I’ve never considered myself addicted to social media. At best I saw myself as a casual browser. I posted rarely but I’d check it while I was watching TV, or during my lunch hour. I’ve always been generous with my “likes”, “hearts”, and “upvotes”. I’m a millennial after all – social media is where I thought I was supposed to be.
Until I realized it wasn’t.
My regular routine was this; wake up, check my notifications, browse whatever platform I had the most notifications from overnight before getting out of bed to ready for work. I’d allotted an extra 20 minutes of my mornings to mindlessly browsing. My problem began because I’m not a passive consumer of news. I can’t just look at a headline and move on. I must read the article and then look at the comments to see what people had to say about that content. Herein lies the problem – internet comments sections are garbage pits. I would get so fired up after reading what these strangers had to say that it would make me physically angry. It got to the point that before I even got out of bed my day was ruined because of internet commenters.
On April 15th my husband told me I had to stop looking at the news on social media. I yelled that giving up social media was impossible! He was ready and argued that it only made me angry and that I can’t carry the world’s problems. Reading about gun violence, child soldiers, upsetting political news, animal abuse stories, all of it was making me depressed but not solving anything. I ingested these news stories and carried them with me.
I knew I needed to give up social media, but I rebelled against the idea. There were good parts of it too – I liked seeing when an old friend got married, or someone welcomed a new baby. The snippets of good were outweighed by the overwhelmingly negative influence social media was having on my life. It wasn’t like I was trying to keep up with the Jones’ as many with social media addictions are. I was trying to keep up with the 24/7 news cycle and that cycle was causing nothing but sadness and frustration.
So, I stopped.
I deleted Twitter, Instagram, Facebook, and Reddit from my phone. I didn’t close my accounts or make long-winded goodbye posts saying that I was leaving. I just left. And you know what? No one missed me. Some of my friends may have noticed I was no longer liking their posts, but no one said anything to me or reached out. My hearts, likes, and upvotes didn’t matter. It was freeing to know that.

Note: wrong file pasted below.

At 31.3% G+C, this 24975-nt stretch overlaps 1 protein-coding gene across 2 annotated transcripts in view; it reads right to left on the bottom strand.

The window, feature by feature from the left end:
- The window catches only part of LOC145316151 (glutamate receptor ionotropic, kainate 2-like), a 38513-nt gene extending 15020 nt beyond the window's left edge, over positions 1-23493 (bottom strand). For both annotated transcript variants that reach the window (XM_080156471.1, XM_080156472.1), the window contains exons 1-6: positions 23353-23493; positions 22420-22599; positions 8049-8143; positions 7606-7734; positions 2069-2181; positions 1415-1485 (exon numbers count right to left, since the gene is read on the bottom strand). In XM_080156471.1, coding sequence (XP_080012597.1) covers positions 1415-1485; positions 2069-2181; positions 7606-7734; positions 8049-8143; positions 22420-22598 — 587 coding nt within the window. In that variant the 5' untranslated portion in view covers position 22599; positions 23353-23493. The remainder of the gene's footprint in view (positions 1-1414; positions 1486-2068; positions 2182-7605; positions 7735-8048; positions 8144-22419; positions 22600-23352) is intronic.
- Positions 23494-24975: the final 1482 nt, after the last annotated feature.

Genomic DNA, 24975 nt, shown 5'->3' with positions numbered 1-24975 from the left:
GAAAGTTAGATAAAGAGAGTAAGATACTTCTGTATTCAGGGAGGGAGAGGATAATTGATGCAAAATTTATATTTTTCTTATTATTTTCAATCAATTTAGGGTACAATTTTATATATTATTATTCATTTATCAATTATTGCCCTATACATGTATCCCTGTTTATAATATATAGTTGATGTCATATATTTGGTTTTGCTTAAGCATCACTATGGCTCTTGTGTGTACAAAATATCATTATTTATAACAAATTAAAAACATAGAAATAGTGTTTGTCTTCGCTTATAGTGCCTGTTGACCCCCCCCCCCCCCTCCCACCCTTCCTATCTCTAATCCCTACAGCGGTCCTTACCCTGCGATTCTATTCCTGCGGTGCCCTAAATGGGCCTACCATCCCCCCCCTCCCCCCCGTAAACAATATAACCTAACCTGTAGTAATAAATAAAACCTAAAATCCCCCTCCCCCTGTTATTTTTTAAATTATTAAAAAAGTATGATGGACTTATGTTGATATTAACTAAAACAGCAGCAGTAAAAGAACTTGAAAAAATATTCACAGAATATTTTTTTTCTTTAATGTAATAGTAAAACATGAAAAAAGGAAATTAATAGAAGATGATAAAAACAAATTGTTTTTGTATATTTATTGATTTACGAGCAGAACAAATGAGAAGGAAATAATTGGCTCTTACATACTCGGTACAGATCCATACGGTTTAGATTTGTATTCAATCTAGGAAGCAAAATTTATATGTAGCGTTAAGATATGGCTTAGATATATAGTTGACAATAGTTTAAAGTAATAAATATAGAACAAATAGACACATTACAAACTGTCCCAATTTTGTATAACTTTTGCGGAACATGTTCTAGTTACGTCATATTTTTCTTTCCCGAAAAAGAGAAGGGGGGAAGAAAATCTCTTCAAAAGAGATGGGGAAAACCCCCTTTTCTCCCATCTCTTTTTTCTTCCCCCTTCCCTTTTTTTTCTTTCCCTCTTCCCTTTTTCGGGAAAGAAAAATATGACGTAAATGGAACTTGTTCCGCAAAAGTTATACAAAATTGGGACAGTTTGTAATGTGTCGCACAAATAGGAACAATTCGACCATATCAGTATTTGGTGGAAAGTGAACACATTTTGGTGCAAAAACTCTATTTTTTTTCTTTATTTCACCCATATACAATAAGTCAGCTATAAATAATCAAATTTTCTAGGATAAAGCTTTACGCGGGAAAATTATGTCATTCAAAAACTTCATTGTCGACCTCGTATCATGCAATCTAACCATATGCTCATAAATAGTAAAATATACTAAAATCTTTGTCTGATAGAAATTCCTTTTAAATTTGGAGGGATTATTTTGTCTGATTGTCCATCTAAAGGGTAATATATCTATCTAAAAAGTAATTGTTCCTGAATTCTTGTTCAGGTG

My life didn’t instantaneously become better. At first, I missed social media. I didn’t know how to fill the time throughout my day – was I just supposed to watch TV and not do anything else? What should take the place of news browsing during my lunch? The first week was awkward. I passed a lot of candy crush levels. Eventually it wasn’t weird anymore. I used the time I had spent on social media more wisely. I’ve written nearly 50,000 words on the third draft of a young-adult novel I’ve been writing on and off since law school. I started watching foreign drama’s on Netflix that require me to read the subtitles since my brain doesn’t have to engage with two devices anymore.
Slowly, with some brain re-training, I’ve become a more positive person. I can once again see that the good outweighs the bad and humanity isn’t always awful. The news I consumed through social media was keeping me down. I saw the worst in people through internet comment sections and a steady stream of sad news. It isn’t that the news isn’t sad anymore – if anything it’s gotten even more depressing. I refuse to stick my nose in the sand because that isn’t what this experience was about. I still have a general knowledge of what’s going on in the world around me, but I don’t consume news in the same manner I once did. I can now read a single newspaper article and that’s enough. I can browse headlines and decide if a piece of news is worth my time or if it’s going to negatively impact my entire day.
I’ve changed the way I consume media. I now have a healthy relationship with it while before it was one sided and draining. Just this month I’ve decided that I can once again
browse social media armed with this new knowledge. I still don’t have the apps on my phone, but I’ve allowed myself to log on through a desktop and view content. I no longer read the comments.
The way each person approaches social media and news consumption is different. If you’re finding yourself drained or burnt out, I suggest a digital detox. Maybe a break is exactly what you need!